The Northumberland Gazette delves into the archives to remind readers of stories from the past.
10 YEARS AGO – Thursday, April 1, 2004
The Duchess of Northumberland has courted controversy with plans to grow illegal substances including cannabis, opium and ricin in the Alnwick Garden. Opium poppies, cannabis and caster-oil plants – the seeds of which can be used to make the deadly nerve-gas ricin – all feature on the list of plants for the new Poison Garden. Alnwick Garden liaison director Ian August said: “Those are some of the plants under consideration, it hasn’t been finally determined what will go in. “At the end of the day, what we are doing is a planting scheme within the garden and the theme will be poisonous plants. The whole brief behind this is making people, and in particular the younger generation, aware how dangerous these plants can be, but there is a historical element to this as well.”
25 YEARS AGO – Thursday, March 30, 1989
People have been warned not to have anything to do with an occult shop which may soon open in the area. The warning came from Alnwick United Reformed Church Minister Joe Hislop, who described the occult as ‘superstitious nonsense, followed by gullible people’. “I feel it deals in presuperstition which appeals to the more gullible people in society and would advise people to have nothing to do with it,” he said. A letter was received this week from the Occult Society stating that it would shortly be opening an Occult Centre shop for the supply of occult material, information and instruction, within ‘our publishing area’. As we go to press, no one from the society, based in Lewisham, London, was available for comment or to say where they planned to open the shop.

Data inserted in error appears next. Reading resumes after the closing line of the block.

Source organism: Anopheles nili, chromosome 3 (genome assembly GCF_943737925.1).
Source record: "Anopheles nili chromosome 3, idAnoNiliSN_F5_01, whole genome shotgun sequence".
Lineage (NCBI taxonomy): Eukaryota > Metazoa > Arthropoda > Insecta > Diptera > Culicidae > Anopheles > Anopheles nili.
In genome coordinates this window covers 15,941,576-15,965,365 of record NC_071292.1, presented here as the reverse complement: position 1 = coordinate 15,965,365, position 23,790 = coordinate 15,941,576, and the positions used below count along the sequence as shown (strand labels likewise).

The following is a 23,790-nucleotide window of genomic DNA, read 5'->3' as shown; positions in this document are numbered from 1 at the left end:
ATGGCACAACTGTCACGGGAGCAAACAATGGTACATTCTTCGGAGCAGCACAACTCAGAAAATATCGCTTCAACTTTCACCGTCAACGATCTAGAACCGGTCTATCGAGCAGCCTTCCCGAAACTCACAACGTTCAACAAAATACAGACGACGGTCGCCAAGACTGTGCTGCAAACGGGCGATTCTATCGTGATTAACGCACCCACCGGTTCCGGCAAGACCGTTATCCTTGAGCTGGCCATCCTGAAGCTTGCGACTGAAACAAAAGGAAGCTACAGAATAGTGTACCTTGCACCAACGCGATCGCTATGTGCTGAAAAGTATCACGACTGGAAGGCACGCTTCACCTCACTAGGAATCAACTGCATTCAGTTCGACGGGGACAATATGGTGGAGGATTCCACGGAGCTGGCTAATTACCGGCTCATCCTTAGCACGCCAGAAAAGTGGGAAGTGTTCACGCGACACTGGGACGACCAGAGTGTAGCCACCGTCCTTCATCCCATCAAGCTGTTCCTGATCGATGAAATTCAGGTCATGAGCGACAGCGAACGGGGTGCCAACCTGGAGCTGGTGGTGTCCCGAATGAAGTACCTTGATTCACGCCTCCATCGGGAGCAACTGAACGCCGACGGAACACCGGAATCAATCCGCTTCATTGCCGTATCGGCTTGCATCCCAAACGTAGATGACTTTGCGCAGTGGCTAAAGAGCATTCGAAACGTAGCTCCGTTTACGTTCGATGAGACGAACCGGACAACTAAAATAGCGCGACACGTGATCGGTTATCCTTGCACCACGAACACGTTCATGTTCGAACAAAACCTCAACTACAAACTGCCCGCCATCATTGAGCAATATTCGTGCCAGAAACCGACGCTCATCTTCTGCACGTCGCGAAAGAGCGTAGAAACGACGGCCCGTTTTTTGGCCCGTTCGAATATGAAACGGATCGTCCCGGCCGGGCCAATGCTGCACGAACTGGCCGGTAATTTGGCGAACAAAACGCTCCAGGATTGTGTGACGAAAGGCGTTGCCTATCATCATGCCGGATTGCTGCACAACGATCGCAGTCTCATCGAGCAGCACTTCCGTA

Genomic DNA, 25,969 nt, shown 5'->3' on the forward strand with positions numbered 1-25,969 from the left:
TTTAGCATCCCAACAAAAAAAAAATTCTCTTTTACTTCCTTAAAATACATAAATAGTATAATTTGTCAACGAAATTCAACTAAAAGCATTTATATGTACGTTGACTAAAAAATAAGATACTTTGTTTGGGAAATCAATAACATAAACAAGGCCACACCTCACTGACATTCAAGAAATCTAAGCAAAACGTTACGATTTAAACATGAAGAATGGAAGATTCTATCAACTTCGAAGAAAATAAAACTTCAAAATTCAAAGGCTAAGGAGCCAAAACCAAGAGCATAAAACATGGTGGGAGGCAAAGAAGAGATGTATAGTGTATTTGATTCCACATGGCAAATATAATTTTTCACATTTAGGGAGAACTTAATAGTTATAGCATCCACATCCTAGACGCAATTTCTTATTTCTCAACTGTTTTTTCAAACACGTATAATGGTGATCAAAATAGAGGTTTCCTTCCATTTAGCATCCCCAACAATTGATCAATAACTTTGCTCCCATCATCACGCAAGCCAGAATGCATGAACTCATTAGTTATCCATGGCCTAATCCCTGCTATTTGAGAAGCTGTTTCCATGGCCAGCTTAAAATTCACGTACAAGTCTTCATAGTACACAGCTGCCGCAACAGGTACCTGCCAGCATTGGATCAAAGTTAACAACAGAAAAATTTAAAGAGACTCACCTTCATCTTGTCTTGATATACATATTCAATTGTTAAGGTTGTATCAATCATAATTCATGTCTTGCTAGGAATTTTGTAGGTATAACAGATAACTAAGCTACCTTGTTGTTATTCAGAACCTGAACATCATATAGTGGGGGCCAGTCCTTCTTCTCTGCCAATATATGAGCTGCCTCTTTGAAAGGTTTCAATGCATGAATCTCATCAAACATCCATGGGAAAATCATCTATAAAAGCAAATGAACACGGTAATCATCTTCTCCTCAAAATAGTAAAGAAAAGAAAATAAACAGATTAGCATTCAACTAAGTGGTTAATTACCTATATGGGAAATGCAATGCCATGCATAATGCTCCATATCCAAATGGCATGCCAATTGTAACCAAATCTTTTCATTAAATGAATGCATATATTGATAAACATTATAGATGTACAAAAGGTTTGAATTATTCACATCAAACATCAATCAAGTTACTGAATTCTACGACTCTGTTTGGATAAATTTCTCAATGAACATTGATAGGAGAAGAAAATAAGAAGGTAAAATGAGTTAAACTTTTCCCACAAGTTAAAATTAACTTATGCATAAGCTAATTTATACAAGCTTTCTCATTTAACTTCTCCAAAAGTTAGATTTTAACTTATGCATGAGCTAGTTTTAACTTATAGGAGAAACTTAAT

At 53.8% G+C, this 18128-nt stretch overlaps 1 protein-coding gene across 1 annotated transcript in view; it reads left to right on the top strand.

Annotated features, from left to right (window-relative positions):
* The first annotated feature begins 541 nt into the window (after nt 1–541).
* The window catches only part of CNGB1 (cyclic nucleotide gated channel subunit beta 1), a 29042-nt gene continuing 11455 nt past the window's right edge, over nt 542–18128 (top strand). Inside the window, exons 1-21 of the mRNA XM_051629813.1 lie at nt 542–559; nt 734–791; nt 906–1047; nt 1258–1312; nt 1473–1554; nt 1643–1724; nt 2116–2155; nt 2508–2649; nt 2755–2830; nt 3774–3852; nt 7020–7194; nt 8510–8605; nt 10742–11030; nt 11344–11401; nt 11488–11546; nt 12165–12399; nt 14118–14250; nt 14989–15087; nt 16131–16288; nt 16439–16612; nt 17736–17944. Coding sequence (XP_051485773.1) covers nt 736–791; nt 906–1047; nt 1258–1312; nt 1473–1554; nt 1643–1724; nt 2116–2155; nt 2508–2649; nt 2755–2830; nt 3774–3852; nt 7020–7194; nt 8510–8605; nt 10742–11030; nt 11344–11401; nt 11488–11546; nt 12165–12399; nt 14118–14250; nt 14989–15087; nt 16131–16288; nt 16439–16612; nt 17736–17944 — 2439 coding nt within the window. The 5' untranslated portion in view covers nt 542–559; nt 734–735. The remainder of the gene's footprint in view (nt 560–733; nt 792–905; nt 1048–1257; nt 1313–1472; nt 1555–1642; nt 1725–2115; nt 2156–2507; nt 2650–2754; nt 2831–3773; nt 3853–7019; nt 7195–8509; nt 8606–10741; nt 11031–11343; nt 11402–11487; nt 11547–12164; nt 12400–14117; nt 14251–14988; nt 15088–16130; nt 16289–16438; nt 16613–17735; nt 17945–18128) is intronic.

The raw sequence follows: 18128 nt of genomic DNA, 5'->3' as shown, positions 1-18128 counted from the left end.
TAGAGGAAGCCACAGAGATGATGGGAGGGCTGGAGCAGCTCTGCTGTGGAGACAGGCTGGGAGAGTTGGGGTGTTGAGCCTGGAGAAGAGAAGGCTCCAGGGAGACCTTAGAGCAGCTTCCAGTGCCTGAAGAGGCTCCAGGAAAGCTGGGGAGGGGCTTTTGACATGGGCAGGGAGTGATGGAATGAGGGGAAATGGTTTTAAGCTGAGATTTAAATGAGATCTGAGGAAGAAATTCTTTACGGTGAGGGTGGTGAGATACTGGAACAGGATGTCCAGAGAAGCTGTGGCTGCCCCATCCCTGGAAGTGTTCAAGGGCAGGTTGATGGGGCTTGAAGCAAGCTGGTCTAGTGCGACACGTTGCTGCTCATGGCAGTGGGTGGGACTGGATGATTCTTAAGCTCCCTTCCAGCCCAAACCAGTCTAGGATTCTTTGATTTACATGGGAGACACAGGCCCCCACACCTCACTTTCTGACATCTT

50 YEARS AGO – Friday, April 3, 1964
Belford Rural Council is to consider later this year the possibility of organising a cycling competition for children in the area as a further means of improving road safety in the area. At a meeting of the council last week, the Road and Sea Safety Committee reported that a letter had been received from the Royal Society for the Prevention of Accidents (ROSPA) inviting teams to enter the Northumberland and Durham Proficiency Championship. On the recommendation of the committee, it was decided that the invitation be declined, but that the headmasters of county secondary schools be informed that the committee were desirous of entering a team in the 1965 competition and hoped to organise a local cycling competition in the autumn.